Hunting for DNA in Doggerland, an Ancient Land Beneath the North Sea
In 1931 a fishing boat trawling the North Sea hauled in a spear point along with its catch. The sharpened piece of antler with barbs carved into one sides was almost 14,000 years old—a remnant of a place called Doggerland, underwater since the end of an ice age raised sea levels.
Today, researchers are embarking on an ambitious project to fully explore Doggerland—using DNA, seafloor sediment, and survey data from oil and gas companies.
This kind of research used to seem impossible. Vincent Gaffney, an archaeologist at the University of Bradford, used to tell students it was a landscape researchers could do nothing with. But in 2001, he started to wonder if data from energy companies could make a map.
Archaeologists began looking at remote sensing data that these companies had gathered while seeking oil and gas. They had a 3D seismic dataset that shows distinct layers. “Imagine just cutting a nice big cake,” Gaffney says. “You can see the layers of sponge and cream—and of course on the bottom there’s oil in there somewhere.” The energy companies only care about the very bottom of the cake, but Gaffney and his colleagues focused on a layer closer to the frosting. Based on studies that had dated the sediment, they knew that between 30 and 50 meters under the sea floor lay the former surface of Doggerland.
Tracing this layer of sediment, the team mapped about 17,000 square miles of the drowned and buried country—an area, Gaffney says, “slightly larger than Holland.” In its topography they’ve found hills, coastlines, lakes and rivers. “But it’s a map without people at the moment, or animals or plants,” Gaffney says. That’s where the project’s next phase comes in.
The European Research Council recently awarded a team led by Gaffney a €2.5 million grant—about $2.6 million. Soon the scientists will head to sea. But they plan to do a lot more than just make maps. They’ll follow two of the country’s sunken river beds, taking core samples in search of pollen, fossils, insect remains, and other signs of life.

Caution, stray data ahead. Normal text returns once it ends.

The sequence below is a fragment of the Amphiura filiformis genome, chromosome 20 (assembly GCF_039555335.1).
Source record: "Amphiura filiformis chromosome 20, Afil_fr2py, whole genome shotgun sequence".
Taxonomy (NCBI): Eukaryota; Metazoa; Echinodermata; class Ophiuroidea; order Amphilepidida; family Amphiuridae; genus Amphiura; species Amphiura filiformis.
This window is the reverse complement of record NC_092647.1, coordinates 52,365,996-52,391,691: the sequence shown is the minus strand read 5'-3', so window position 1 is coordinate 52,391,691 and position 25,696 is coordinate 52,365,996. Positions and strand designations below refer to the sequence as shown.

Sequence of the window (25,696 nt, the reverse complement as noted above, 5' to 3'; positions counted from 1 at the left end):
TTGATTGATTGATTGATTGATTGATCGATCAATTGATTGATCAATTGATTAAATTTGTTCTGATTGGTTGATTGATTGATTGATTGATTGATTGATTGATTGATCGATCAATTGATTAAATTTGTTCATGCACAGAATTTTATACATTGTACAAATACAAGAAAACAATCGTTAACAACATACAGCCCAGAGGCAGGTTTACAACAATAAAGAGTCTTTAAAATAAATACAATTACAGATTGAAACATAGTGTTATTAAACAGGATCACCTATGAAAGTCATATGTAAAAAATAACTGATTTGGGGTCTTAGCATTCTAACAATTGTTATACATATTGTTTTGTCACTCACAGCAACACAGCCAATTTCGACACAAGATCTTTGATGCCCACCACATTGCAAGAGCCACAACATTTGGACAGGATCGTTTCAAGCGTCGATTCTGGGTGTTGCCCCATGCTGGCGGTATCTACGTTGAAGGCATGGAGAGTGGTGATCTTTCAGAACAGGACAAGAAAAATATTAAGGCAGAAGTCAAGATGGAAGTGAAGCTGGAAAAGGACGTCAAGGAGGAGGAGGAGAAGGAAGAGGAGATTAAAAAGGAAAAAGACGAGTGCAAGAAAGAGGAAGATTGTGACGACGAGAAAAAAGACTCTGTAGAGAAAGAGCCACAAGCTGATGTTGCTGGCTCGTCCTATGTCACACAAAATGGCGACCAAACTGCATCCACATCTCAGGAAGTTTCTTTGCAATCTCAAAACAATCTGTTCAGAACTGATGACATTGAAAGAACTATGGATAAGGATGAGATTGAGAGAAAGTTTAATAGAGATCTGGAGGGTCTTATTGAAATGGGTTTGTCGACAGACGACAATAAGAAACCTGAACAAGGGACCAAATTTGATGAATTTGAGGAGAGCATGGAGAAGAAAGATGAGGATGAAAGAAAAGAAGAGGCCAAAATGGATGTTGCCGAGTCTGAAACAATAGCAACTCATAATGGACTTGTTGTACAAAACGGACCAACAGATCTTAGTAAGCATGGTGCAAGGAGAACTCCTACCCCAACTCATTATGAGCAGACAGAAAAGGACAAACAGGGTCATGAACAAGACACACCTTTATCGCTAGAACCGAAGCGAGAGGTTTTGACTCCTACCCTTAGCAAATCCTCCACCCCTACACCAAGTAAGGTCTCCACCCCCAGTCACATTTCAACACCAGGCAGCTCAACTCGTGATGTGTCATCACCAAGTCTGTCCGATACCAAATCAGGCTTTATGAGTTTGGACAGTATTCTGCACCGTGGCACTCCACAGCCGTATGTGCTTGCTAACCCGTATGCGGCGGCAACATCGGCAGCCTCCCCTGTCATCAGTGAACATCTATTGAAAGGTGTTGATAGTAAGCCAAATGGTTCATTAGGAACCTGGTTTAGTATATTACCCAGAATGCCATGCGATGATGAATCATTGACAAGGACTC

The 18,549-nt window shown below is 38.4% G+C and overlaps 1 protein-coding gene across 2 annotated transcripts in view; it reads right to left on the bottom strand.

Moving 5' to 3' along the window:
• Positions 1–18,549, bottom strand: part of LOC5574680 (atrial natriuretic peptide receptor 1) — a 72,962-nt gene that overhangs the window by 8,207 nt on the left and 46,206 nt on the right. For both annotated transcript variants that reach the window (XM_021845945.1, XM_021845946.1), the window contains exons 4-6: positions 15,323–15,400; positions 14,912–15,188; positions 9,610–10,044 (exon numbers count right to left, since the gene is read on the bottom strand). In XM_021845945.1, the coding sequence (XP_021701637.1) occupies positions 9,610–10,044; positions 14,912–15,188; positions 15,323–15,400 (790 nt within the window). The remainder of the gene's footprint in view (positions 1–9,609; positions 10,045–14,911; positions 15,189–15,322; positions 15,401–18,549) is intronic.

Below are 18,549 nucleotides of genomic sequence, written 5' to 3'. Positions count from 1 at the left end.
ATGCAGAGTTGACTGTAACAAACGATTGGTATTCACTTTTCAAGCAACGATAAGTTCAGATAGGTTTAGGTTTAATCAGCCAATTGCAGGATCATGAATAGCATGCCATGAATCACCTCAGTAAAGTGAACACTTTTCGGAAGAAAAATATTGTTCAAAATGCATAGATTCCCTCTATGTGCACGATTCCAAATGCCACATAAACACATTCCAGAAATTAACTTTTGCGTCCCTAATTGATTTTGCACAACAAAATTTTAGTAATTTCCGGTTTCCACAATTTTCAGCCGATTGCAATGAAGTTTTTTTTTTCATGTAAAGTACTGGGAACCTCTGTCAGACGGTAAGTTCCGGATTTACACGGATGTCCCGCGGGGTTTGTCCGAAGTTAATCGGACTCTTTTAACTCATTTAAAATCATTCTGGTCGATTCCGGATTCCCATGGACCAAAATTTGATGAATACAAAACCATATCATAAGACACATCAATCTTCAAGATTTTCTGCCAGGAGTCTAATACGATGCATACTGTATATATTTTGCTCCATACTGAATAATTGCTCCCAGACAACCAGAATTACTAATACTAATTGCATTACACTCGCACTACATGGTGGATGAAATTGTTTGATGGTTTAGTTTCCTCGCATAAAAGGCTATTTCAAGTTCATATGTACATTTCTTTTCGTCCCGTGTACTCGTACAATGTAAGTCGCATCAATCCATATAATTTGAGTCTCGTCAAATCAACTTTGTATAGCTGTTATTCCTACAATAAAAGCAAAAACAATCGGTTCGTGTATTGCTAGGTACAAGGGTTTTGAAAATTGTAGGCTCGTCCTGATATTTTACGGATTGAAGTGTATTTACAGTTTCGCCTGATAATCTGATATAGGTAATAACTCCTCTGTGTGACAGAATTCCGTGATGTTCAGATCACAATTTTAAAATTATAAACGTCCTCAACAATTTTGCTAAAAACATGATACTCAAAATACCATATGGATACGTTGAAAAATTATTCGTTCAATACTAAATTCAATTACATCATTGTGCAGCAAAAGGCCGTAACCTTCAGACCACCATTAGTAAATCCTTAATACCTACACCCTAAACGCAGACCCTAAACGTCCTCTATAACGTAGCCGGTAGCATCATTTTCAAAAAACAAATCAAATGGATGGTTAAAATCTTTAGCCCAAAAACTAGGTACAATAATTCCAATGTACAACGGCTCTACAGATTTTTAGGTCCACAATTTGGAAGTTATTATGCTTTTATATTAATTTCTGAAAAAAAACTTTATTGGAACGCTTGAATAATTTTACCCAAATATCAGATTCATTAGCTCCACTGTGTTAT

They’ll also hunt for ancient DNA. This technique is still new and somewhat controversial. In a paper in the journal Science last February, members of the same team described DNA they’d dug up at Bouldnor Cliff, a submerged site off the Isle of Wight. They found evidence of wheat from 8,000 years ago—about 2,000 years before farming arrived in mainland Britain. Other researchers argued that the wheat DNA must have been modern contamination.
In the Doggerland samples, the team will look for DNA from crops or even domestic animals like sheep and goats. Gaffney says the findings might help identify the best spots to search for human archaeology—evidence of cleared areas, burning, or environments that would have made ideal settlements.
The samples will cover about 5,000 years of Doggerland’s history, from around 10,000 BC until the sea swallowed it. During this time, humans were transitioning from hunting and gathering to farming, plant life was changing, and a warming climate was raising sea levels, pushing people to higher ground. Gaffney plans to include all of this in a dynamic map of Doggerland that covers not just space, but time. “You can see the North Sea as a time machine,” Gaffney says.
It’s an ambitious goal. Jim Leary, an archaeologist at the University of Reading and the author of a book on prehistoric sea level rise, says he wishes the group would focus more on improving the Doggerland map rather than the thorny challenges of ancient DNA and ecosystem modeling. He’s glad to see Doggerland getting attention, though. “It has been overlooked for far too long,” Leary says.
Gaffney team hopes reconstructing Doggerland will be a step toward understanding the story of the humans who lived here, and how they responded to a changing climate. Until recently, Gaffney says, no one had a landscape to place these people in. “It was just blank,” he says. “All the maps were blank.” Now, he’s finally getting a look at the terrain.